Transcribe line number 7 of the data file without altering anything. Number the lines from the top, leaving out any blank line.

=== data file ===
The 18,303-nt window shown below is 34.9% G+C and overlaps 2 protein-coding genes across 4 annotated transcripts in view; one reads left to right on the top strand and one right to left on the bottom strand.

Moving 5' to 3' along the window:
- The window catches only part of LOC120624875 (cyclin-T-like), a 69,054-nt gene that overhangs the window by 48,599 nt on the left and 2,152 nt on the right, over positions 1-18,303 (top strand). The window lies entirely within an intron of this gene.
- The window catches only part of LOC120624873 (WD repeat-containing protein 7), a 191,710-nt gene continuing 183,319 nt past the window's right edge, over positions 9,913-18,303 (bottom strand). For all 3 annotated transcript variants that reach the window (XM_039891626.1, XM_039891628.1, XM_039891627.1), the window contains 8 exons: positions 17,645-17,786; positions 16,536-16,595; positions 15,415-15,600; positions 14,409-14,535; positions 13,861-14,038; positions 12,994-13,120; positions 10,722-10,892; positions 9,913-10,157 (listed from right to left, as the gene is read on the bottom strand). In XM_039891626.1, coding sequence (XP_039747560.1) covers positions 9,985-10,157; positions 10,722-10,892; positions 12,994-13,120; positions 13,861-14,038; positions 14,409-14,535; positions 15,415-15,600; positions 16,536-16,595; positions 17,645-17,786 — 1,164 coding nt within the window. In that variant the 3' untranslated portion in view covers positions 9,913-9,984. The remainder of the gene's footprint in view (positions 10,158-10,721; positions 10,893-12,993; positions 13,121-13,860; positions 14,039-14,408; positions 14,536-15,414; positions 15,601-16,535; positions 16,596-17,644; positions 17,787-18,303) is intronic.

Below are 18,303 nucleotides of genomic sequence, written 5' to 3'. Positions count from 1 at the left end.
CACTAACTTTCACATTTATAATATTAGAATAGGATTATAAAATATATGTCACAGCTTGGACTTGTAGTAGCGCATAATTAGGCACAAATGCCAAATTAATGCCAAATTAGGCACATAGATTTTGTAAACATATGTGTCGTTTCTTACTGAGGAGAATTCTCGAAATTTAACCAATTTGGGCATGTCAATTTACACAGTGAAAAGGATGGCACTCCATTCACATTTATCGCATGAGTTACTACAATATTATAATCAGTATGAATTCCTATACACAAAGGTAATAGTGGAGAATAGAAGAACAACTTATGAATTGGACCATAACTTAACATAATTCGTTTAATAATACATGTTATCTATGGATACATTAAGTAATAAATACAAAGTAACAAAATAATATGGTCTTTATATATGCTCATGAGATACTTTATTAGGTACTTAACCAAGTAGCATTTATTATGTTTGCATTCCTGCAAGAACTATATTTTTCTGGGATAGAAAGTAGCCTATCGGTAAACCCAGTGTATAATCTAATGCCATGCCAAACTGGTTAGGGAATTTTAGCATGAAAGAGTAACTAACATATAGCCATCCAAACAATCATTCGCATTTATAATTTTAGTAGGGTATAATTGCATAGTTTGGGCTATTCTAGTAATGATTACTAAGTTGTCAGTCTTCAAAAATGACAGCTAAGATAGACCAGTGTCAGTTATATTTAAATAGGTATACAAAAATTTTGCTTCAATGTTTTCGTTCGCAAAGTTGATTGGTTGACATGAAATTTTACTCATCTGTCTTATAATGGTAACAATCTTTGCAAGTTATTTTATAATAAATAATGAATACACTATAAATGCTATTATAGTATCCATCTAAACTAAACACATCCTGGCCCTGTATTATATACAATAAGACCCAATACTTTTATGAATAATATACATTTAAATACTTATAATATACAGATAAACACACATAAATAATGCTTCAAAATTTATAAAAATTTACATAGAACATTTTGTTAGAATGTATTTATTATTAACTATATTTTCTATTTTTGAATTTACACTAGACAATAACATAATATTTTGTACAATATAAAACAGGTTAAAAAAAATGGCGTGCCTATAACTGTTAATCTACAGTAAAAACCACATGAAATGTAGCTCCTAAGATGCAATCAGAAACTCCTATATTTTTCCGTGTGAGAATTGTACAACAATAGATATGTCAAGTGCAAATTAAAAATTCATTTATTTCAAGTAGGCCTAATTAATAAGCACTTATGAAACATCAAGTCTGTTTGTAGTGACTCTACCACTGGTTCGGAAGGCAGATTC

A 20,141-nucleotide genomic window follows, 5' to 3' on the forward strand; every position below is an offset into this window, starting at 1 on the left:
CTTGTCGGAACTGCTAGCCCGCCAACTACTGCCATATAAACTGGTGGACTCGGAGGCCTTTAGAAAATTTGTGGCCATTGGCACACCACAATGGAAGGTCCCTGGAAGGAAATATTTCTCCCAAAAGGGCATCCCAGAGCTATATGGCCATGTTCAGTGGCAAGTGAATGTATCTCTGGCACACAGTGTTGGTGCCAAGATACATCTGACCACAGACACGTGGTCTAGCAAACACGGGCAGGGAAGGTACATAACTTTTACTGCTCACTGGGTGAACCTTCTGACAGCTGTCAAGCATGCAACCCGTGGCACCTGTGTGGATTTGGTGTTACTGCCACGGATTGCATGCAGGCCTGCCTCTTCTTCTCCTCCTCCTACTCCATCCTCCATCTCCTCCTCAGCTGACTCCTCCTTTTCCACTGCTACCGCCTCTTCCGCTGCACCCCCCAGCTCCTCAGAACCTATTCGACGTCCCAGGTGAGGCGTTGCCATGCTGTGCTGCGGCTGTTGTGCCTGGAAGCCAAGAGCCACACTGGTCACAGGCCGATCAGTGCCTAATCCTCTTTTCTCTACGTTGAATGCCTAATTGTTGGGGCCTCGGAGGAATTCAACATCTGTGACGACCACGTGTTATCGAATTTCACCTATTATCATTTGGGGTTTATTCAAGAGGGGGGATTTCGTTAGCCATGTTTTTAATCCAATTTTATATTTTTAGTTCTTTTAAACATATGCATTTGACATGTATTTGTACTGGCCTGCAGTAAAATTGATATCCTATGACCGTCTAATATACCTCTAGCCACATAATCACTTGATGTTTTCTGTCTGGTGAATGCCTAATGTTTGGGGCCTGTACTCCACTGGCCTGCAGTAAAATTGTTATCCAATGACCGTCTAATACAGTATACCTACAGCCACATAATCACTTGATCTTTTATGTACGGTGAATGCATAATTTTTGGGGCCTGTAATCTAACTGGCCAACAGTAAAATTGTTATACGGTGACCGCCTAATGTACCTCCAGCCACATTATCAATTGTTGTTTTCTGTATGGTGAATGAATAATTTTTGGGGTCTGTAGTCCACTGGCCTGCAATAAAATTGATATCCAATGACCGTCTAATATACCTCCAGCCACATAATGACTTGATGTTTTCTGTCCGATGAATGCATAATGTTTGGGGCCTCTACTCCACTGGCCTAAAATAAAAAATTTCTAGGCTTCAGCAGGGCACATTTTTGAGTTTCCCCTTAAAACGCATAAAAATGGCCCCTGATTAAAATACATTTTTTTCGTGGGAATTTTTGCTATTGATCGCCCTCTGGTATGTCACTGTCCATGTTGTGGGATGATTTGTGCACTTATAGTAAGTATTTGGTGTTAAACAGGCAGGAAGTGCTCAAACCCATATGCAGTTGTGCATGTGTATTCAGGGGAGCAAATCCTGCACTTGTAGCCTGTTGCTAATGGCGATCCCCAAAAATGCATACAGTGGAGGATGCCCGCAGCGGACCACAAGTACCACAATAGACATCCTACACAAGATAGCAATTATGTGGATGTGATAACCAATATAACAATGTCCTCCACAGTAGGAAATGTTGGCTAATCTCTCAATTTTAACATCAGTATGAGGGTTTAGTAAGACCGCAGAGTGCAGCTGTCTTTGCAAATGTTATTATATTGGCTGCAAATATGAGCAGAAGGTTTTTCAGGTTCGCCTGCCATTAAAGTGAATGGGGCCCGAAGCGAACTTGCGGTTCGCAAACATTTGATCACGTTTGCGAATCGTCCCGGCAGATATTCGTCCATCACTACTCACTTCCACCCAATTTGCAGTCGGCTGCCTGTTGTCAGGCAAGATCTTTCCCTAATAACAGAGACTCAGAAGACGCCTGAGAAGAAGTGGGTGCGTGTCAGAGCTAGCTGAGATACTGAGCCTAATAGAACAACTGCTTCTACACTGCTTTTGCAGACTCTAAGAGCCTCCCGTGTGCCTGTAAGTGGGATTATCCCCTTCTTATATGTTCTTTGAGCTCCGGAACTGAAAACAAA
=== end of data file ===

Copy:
A 20,141-nucleotide genomic window follows, 5' to 3' on the forward strand; every position below is an offset into this window, starting at 1 on the left: